Ep. 9 – Kill la Kill Review

To download, draw some blood… here

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Kill la Kill just ended last week and it’s tough to not continue thinking about. Jesus, it was good. One of the biggest media events for me in the past few years — I hadn’t been this excited about new episodes of a show in a while. And with the music, and the characters, I can’t get these things out of my head in the day-to-day. Why is that? Well, let me tell you…

Runtime: [37:24]

Things I forgot to mention (spoilers):

The voice acting is amazing. I typically end up watching dubs because the shows I’m into are very popular. Cowboy Bebop and Ghost in the Shell to me have great dubs — that’s the default for me. Black Lagoon, also very popular, I watched subbed just because I was more grown up and use that as a default, and because I didn’t really like Revy’s voice. With Kill la Kill, watching it simulcast, I could only see it subbed, and I noticed that every voice matched each character perfectly. And everyone sounds so cool. Particularly Sanageyama, who for whatever reason is a character I keep thinking back to.

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You look at Sanageyama and think, God this guy’s such a douche, he’s that character. But when he loses his eyes he becomes this kind of sage-like being who espouses (repeatedly) the philosophy of sight and seeing the galaxy, which of course becomes its own joke. And then later I look at him and think, this is the only Japanese male of average size and shape who would be the main character on any other show, but he’s totally outnumbered. And yet, he isn’t ignored, and I super enjoy his theme song.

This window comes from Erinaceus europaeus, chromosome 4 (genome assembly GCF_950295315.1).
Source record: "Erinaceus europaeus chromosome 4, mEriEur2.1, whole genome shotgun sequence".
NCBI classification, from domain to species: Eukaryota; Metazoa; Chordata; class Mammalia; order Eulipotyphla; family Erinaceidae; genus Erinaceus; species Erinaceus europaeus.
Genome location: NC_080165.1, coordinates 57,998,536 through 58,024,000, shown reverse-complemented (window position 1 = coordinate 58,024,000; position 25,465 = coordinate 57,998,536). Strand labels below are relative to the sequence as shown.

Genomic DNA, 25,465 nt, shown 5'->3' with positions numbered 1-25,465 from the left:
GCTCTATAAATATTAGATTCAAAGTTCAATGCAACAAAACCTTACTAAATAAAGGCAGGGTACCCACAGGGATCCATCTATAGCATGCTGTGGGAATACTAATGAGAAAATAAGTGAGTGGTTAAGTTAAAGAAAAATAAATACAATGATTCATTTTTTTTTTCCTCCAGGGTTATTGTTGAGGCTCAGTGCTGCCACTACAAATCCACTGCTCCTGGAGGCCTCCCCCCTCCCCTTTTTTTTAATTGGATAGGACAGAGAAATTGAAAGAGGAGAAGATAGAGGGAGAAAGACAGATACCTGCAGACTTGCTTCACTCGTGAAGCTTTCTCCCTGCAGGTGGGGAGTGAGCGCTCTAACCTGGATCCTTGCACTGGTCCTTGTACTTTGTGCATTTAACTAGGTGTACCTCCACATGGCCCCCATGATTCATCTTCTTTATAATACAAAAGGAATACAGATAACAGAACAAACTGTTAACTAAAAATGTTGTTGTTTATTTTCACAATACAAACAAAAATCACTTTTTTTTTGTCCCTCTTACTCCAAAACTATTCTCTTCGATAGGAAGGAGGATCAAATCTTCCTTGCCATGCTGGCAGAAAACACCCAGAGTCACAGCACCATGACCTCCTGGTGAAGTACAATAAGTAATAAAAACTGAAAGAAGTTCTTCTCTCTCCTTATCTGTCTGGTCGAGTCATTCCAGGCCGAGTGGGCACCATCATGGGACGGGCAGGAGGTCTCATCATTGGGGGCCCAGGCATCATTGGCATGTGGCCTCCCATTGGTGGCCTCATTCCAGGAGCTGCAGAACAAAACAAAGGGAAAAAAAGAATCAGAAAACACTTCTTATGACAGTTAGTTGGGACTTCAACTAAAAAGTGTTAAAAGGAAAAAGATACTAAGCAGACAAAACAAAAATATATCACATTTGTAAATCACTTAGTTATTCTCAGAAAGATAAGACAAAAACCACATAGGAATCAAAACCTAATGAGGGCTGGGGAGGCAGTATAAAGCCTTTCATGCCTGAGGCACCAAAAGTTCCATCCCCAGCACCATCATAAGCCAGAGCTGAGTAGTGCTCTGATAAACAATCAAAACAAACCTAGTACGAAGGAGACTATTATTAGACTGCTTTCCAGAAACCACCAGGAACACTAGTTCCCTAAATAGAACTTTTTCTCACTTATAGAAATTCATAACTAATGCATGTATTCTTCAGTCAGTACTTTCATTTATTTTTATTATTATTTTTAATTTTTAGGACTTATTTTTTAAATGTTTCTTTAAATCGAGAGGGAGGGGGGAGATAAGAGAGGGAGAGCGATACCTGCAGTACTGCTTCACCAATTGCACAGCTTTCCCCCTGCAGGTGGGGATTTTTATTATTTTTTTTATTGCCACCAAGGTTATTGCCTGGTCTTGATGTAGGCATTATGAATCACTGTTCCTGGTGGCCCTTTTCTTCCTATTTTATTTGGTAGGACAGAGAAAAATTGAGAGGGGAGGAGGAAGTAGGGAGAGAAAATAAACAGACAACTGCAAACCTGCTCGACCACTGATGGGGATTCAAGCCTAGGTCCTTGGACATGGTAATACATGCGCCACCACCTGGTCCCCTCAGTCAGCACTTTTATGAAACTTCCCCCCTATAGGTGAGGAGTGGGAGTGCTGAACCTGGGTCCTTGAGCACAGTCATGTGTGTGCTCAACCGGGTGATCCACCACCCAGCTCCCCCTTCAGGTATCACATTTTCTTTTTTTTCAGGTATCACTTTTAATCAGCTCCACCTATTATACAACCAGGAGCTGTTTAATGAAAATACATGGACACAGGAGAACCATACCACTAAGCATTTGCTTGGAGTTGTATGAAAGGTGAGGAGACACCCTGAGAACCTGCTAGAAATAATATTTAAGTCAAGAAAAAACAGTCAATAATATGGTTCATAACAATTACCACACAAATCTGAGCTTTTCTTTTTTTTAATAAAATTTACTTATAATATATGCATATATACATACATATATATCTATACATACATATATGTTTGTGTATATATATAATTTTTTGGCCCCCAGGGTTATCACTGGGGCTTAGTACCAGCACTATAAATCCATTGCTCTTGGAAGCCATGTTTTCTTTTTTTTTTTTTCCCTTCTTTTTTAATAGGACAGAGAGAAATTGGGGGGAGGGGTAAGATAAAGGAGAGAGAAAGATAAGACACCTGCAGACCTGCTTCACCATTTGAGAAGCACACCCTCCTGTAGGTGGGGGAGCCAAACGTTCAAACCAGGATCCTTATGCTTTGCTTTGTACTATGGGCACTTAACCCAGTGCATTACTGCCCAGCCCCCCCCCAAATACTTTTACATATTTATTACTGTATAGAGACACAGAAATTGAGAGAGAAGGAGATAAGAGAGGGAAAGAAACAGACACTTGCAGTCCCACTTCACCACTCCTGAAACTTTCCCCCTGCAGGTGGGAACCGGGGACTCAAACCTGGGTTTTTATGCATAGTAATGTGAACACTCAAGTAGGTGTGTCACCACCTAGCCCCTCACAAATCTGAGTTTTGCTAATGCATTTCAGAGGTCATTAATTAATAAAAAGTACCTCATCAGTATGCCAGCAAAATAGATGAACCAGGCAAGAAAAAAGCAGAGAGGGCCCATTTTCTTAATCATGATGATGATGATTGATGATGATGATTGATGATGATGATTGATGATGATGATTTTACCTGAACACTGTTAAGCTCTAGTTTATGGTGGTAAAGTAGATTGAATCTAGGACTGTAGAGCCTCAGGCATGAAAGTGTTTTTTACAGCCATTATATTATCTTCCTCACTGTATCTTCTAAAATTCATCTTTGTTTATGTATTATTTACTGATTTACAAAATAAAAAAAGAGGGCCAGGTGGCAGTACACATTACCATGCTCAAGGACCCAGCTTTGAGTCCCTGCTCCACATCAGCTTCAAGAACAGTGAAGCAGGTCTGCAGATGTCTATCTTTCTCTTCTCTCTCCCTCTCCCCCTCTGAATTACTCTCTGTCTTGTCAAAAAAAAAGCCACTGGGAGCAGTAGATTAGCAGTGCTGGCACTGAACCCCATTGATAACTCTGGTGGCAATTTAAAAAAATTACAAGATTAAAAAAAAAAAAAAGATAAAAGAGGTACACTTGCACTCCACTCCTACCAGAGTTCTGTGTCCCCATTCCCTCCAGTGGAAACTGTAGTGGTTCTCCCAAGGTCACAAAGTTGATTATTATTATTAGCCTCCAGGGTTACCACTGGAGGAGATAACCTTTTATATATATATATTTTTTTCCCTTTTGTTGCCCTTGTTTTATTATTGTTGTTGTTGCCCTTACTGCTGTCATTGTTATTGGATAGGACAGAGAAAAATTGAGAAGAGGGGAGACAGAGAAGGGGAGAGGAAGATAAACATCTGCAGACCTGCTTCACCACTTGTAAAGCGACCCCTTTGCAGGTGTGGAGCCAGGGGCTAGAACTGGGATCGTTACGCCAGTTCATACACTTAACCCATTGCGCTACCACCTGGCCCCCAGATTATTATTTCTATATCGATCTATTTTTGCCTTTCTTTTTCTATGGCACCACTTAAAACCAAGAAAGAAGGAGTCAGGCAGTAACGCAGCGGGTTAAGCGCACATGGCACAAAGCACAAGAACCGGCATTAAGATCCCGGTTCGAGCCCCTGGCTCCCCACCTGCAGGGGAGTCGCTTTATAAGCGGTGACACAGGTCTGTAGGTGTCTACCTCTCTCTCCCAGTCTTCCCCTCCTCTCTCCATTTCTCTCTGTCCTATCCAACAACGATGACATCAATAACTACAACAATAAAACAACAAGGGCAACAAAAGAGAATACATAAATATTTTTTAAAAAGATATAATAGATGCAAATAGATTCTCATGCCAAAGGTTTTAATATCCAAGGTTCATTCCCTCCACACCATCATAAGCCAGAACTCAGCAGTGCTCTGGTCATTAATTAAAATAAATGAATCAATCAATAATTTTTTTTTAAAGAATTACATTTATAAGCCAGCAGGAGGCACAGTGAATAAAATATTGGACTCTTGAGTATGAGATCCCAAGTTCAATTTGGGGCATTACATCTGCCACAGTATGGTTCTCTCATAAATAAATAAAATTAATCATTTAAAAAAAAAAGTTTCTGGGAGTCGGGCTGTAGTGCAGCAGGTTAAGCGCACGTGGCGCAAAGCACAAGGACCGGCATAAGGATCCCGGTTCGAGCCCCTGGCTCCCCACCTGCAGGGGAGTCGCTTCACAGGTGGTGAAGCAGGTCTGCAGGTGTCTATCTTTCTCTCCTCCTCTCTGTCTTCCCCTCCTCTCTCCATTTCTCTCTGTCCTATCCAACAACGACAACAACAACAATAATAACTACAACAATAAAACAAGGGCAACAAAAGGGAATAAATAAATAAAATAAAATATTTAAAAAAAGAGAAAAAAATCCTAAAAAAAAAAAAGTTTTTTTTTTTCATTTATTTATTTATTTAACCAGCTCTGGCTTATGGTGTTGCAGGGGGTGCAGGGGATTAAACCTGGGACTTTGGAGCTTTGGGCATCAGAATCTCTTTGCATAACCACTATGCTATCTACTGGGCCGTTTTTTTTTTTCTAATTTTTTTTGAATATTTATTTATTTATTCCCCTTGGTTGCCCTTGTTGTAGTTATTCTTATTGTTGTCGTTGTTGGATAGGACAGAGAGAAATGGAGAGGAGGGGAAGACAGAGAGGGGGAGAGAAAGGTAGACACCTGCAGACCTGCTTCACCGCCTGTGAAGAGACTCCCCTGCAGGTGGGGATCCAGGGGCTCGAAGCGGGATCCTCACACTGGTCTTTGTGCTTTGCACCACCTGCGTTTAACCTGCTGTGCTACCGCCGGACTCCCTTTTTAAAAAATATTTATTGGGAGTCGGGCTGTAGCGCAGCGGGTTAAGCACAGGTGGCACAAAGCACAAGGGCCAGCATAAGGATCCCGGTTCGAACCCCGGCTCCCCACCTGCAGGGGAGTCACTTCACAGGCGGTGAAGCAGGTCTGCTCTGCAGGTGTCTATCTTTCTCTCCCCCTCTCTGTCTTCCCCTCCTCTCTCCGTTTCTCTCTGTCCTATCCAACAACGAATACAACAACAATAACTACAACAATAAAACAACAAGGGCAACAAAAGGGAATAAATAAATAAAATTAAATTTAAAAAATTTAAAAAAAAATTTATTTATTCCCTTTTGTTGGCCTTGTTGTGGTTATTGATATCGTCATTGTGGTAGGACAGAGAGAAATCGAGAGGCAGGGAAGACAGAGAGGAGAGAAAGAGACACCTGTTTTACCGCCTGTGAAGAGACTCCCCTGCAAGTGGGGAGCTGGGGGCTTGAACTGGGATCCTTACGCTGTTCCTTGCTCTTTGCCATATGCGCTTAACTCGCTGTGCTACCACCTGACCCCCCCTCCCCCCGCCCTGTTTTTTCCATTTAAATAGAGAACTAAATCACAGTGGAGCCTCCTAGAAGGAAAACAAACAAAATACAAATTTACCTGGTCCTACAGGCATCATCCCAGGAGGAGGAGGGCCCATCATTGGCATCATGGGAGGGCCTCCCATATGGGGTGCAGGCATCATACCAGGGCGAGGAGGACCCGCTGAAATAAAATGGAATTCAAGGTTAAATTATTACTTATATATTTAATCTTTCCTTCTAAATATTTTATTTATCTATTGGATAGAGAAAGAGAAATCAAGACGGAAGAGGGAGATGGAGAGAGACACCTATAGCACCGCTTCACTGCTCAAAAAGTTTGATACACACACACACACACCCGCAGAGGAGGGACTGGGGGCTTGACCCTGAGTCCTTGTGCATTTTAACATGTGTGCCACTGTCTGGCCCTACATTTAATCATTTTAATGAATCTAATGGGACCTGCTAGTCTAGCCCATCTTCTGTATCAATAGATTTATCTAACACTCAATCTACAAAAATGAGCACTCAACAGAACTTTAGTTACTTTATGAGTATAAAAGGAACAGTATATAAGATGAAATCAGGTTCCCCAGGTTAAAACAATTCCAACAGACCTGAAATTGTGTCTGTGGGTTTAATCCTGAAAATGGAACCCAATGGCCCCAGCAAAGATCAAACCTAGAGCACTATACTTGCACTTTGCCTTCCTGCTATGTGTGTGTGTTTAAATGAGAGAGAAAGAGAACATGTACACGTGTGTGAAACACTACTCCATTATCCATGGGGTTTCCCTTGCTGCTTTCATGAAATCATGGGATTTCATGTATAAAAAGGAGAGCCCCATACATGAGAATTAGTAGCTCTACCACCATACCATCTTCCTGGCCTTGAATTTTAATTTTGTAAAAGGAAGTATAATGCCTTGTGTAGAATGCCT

I love how Nonon has nicknames for everyone. I always enjoy nicknames when they exist in things, especially if they’re degrading, and it’s extra funny because it’s only her who continues to call Mako a slacker and Ryuko “transfer student,” even when she’s deflecting one of Nui’s shots that bounces into the ocean and explodes.

Here’s a still from a scene in an early episode, one of my favorites where Ryuko and Mako have to dodge traps to get to school on time in a big race, where Mako is clinging for her life and calling out for help:

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When I saw this again after seeing the show at least one and a half times, this moment was sort of profoundly sad — Mako never seems to be aware of the grave danger she’s in, and she’s always in danger. So when this happened it was actually quite a unique moment, and I didn’t really like it. But of course, Mako forgets about it an instant later.

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I’m sure I’m gonna think of several more things to want to mention. It’s an ongoing high.

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